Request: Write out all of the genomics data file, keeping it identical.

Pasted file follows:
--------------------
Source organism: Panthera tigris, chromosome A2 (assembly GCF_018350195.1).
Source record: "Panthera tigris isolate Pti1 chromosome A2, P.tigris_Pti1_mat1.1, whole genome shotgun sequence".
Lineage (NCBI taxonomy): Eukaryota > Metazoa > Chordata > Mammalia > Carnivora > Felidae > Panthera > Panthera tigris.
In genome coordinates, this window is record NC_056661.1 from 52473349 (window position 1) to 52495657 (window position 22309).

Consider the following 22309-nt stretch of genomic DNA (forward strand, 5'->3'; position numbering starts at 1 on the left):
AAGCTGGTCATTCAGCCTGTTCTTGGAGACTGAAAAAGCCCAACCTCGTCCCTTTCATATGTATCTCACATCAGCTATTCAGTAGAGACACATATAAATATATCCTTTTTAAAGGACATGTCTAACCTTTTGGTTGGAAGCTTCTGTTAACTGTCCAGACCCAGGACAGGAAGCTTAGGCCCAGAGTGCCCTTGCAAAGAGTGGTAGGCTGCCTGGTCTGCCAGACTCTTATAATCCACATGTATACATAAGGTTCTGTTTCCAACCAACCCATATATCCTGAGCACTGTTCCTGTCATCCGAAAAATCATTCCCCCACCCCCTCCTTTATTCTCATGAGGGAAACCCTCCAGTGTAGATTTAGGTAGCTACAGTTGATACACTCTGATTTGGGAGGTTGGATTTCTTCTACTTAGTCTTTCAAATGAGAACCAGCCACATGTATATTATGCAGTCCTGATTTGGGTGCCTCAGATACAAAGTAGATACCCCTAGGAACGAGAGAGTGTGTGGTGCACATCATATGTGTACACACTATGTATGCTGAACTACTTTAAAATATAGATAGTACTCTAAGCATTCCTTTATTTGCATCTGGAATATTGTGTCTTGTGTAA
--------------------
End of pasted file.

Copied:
Source organism: Panthera tigris, chromosome A2 (assembly GCF_018350195.1).
Source record: "Panthera tigris isolate Pti1 chromosome A2, P.tigris_Pti1_mat1.1, whole genome shotgun sequence".
Lineage (NCBI taxonomy): Eukaryota > Metazoa > Chordata > Mammalia > Carnivora > Felidae > Panthera > Panthera tigris.
In genome coordinates, this window is record NC_056661.1 from 52473349 (window position 1) to 52495657 (window position 22309).

Consider the following 22309-nt stretch of genomic DNA (forward strand, 5'->3'; position numbering starts at 1 on the left):
AAGCTGGTCATTCAGCCTGTTCTTGGAGACTGAAAAAGCCCAACCTCGTCCCTTTCATATGTATCTCACATCAGCTATTCAGTAGAGACACATATAAATATATCCTTTTTAAAGGACATGTCTAACCTTTTGGTTGGAAGCTTCTGTTAACTGTCCAGACCCAGGACAGGAAGCTTAGGCCCAGAGTGCCCTTGCAAAGAGTGGTAGGCTGCCTGGTCTGCCAGACTCTTATAATCCACATGTATACATAAGGTTCTGTTTCCAACCAACCCATATATCCTGAGCACTGTTCCTGTCATCCGAAAAATCATTCCCCCACCCCCTCCTTTATTCTCATGAGGGAAACCCTCCAGTGTAGATTTAGGTAGCTACAGTTGATACACTCTGATTTGGGAGGTTGGATTTCTTCTACTTAGTCTTTCAAATGAGAACCAGCCACATGTATATTATGCAGTCCTGATTTGGGTGCCTCAGATACAAAGTAGATACCCCTAGGAACGAGAGAGTGTGTGGTGCACATCATATGTGTACACACTATGTATGCTGAACTACTTTAAAATATAGATAGTACTCTAAGCATTCCTTTATTTGCATCTGGAATATTGTGTCTTGTGTAA